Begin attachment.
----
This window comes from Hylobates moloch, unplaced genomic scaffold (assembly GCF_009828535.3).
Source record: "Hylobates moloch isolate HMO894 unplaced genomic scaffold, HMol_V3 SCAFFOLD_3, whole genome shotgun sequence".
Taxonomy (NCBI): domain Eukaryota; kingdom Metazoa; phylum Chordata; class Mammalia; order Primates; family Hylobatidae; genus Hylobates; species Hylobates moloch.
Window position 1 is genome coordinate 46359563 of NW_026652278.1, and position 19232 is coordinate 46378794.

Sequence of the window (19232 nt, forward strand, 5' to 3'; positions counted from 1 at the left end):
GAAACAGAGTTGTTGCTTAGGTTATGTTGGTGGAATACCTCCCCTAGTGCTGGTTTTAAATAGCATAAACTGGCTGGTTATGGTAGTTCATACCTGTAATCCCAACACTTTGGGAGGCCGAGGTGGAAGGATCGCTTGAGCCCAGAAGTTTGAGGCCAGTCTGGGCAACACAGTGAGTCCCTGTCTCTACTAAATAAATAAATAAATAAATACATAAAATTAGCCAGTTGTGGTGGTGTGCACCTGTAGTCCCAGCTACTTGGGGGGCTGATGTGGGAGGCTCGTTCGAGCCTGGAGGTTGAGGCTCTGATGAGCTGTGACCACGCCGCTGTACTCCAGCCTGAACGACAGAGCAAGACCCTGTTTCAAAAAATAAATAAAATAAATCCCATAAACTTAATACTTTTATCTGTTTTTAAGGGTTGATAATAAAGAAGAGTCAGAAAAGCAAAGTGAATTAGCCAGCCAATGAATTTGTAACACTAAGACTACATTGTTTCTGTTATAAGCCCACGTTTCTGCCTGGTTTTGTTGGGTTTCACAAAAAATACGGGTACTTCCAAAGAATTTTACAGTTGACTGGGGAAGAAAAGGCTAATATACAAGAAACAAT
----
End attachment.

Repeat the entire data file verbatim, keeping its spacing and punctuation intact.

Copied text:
This window comes from Hylobates moloch, unplaced genomic scaffold (assembly GCF_009828535.3).
Source record: "Hylobates moloch isolate HMO894 unplaced genomic scaffold, HMol_V3 SCAFFOLD_3, whole genome shotgun sequence".
Taxonomy (NCBI): domain Eukaryota; kingdom Metazoa; phylum Chordata; class Mammalia; order Primates; family Hylobatidae; genus Hylobates; species Hylobates moloch.
Window position 1 is genome coordinate 46359563 of NW_026652278.1, and position 19232 is coordinate 46378794.

Sequence of the window (19232 nt, forward strand, 5' to 3'; positions counted from 1 at the left end):
GAAACAGAGTTGTTGCTTAGGTTATGTTGGTGGAATACCTCCCCTAGTGCTGGTTTTAAATAGCATAAACTGGCTGGTTATGGTAGTTCATACCTGTAATCCCAACACTTTGGGAGGCCGAGGTGGAAGGATCGCTTGAGCCCAGAAGTTTGAGGCCAGTCTGGGCAACACAGTGAGTCCCTGTCTCTACTAAATAAATAAATAAATAAATACATAAAATTAGCCAGTTGTGGTGGTGTGCACCTGTAGTCCCAGCTACTTGGGGGGCTGATGTGGGAGGCTCGTTCGAGCCTGGAGGTTGAGGCTCTGATGAGCTGTGACCACGCCGCTGTACTCCAGCCTGAACGACAGAGCAAGACCCTGTTTCAAAAAATAAATAAAATAAATCCCATAAACTTAATACTTTTATCTGTTTTTAAGGGTTGATAATAAAGAAGAGTCAGAAAAGCAAAGTGAATTAGCCAGCCAATGAATTTGTAACACTAAGACTACATTGTTTCTGTTATAAGCCCACGTTTCTGCCTGGTTTTGTTGGGTTTCACAAAAAATACGGGTACTTCCAAAGAATTTTACAGTTGACTGGGGAAGAAAAGGCTAATATACAAGAAACAAT